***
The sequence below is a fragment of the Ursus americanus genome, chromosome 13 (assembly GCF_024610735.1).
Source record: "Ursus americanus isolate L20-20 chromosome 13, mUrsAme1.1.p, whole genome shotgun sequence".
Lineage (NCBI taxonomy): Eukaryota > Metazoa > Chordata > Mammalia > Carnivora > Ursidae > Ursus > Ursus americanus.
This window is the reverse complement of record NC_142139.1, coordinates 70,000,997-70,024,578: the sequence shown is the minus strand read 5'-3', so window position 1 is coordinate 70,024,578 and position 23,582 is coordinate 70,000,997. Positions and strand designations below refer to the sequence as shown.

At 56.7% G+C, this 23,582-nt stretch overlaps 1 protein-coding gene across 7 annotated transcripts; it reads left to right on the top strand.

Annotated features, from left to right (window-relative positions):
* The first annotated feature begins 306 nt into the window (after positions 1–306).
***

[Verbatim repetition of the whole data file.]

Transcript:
The sequence below is a fragment of the Ursus americanus genome, chromosome 13 (assembly GCF_024610735.1).
Source record: "Ursus americanus isolate L20-20 chromosome 13, mUrsAme1.1.p, whole genome shotgun sequence".
Lineage (NCBI taxonomy): Eukaryota > Metazoa > Chordata > Mammalia > Carnivora > Ursidae > Ursus > Ursus americanus.
This window is the reverse complement of record NC_142139.1, coordinates 70,000,997-70,024,578: the sequence shown is the minus strand read 5'-3', so window position 1 is coordinate 70,024,578 and position 23,582 is coordinate 70,000,997. Positions and strand designations below refer to the sequence as shown.

At 56.7% G+C, this 23,582-nt stretch overlaps 1 protein-coding gene across 7 annotated transcripts; it reads left to right on the top strand.

Annotated features, from left to right (window-relative positions):
* The first annotated feature begins 306 nt into the window (after positions 1–306).